[isf-wifidog] Picking an AJAX library for wifidog
max.horvath at maxspot.de
Dim 30 Avr 14:29:59 EDT 2006
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I'll support any decision made regarding the AJAX library, as I don't
have any experience with any of those libraries ...
Rob Janes wrote:
> First of all, here's some links:
> Dojo - http://dojotoolkit.org
> json - http://en.wikipedia.org/wiki/JSON
> ajaxian - http://www.ajaxian.com
> prototype - http://prototype.conio.net - there are php libraries
> for this, probably mvc
> scriptaculous - http://script.aculo.us - derivative of prototype
> mochikit - http://mochikit.com/ - derivative of prototype
> rico - http://openrico.org - also a derivative of prototype - i've
> heard this is buggy
> Now, here's my two cents.
> The drag and drop features of prototype would be really nice to
> have on the content layout page. I really dislike the current form
> based page.
> Benoit to start this thread. So, I'll explain what I did and try
> to separate my stuff from the ajax bandwagon.
> First of all the prototype library is great, and I am totally on
> for that. I'm actually using it in other projects, so I know of
> what I speak when I say that I think it's great. However, the
> prototype library has nothing in it for form usability. There are
> some handy things for forms, like the $F function which really
> helps when you don't want to mess with the dom for select form
> elements, and Form.getInputs or getElements is really nice for
> generic loops and some quick json or query building. There's also
> short cuts for setting the focus field, disabling the entire form,
> yada yada yada. But, all in all we've just traded a standard pure
> liner that might be a bit easier to read, and comes with a whole
> full of constructs that trigger warning messages).
> usability. Rather than being guided by some misgiven attempt to
> fix things right, it was instead driven by complaints by actual
> hotspot owners, one in particular, who when turning on the wifidog
> gateway was inundated with complaints from customers about the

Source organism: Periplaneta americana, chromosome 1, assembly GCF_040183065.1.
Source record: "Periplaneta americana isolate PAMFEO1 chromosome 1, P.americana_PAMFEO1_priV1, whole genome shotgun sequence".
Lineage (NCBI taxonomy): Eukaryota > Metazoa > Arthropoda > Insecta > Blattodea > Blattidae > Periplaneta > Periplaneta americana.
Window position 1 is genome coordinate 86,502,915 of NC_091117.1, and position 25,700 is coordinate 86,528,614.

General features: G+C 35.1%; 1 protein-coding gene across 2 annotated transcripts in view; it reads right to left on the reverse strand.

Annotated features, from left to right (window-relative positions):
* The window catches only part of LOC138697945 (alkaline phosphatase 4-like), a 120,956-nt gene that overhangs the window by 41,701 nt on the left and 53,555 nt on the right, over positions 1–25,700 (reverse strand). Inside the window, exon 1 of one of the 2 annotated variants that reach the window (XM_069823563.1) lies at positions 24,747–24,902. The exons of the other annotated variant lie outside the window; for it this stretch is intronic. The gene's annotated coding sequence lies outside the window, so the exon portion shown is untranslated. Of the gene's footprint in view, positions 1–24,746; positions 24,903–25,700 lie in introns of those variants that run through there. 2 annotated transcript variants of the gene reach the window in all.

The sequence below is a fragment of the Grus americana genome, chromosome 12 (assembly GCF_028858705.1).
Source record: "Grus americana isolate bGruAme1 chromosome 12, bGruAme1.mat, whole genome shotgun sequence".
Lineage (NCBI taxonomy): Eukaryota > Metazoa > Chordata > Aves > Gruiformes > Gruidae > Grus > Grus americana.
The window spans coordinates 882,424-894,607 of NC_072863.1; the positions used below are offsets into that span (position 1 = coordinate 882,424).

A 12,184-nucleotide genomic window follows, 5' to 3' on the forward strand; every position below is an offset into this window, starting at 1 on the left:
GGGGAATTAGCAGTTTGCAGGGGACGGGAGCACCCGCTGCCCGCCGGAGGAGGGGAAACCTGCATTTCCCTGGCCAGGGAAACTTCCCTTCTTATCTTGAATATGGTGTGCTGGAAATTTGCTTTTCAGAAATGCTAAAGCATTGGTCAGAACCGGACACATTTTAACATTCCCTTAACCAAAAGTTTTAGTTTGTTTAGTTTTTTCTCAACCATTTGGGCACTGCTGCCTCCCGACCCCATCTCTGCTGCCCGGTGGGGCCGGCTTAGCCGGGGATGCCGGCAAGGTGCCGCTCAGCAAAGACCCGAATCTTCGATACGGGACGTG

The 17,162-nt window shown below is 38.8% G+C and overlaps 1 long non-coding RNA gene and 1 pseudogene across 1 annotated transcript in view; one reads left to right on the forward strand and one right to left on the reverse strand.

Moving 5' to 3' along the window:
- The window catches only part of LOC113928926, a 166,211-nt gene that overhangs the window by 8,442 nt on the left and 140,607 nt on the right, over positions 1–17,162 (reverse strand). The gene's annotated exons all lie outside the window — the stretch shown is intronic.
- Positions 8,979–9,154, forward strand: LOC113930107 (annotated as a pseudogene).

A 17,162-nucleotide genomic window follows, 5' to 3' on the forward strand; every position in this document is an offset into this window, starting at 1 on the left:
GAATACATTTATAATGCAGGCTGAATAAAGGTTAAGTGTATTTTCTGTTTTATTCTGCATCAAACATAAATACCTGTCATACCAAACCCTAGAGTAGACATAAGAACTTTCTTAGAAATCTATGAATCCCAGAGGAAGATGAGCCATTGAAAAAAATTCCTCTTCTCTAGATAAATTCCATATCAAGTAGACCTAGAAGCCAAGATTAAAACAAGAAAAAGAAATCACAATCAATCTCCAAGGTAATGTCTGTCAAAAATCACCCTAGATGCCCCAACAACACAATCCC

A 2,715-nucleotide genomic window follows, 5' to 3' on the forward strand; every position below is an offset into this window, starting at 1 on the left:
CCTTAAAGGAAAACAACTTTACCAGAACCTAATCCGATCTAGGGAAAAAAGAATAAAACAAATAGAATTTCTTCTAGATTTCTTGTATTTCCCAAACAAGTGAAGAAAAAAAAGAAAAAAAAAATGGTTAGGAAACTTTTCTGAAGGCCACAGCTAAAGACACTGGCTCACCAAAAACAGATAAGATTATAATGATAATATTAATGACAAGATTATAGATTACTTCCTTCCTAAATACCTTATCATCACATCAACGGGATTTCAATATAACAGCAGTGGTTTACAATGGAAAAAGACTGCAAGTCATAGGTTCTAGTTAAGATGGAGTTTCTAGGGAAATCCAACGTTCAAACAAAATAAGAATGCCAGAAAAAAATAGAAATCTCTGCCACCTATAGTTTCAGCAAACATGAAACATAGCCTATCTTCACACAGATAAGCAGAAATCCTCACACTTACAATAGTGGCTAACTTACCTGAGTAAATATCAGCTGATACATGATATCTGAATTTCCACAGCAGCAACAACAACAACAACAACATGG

> unusable forms wifidog-auth throws up. The complaints were fair
> and plainly obvious when they were pointed out.
> Issues pointed out by vendors:
> * buttons should look like buttons and shouldn't be hard to find.
> * links that do a button's job should look like buttons.
> * errors need to look like errors and not loose their context.
> * login and signup pages need better help text.
> * navigation help.
> I'll admit that some of the issues were exacerbated by
> customizations we had made earlier. Throwing in a buggy checkout
> from the bleeding edge certainly didn't help. (mental note: verify
> all pages of a new checkout before cutting over). Setting those
> aside, the issues were still there in the stock pages.
> People seemed to be having trouble with the forms, and traversing
> the login/signup and portal redirection process. The ancilliary
> functions of change password, resend validation, i need help, i
> forgot my password, i forgot my userid, were confusing and not
> especially helpful. The i need help throws up a faq page that
> assumes you already know what you are doing. We at Wireless
> Toronto find that an large number of newcomers never bother to
> validate their account. That seems to strongly suggest by itself
> that there are usability problems with the website, let alone the
> complaints from the innundated hotspot owners.
> On the form usability side I'd add
> * rollover actions where there is an action (lets the user know
> something is there)
> * forms should validate themselves. Gives immediate contextual help.
> * form fields in error should get the cursor focus.
> * links that go to another website should open another window and
> not leave the portal page. Given the lack of navigation aids
> throughout the website I think this is important. Lack of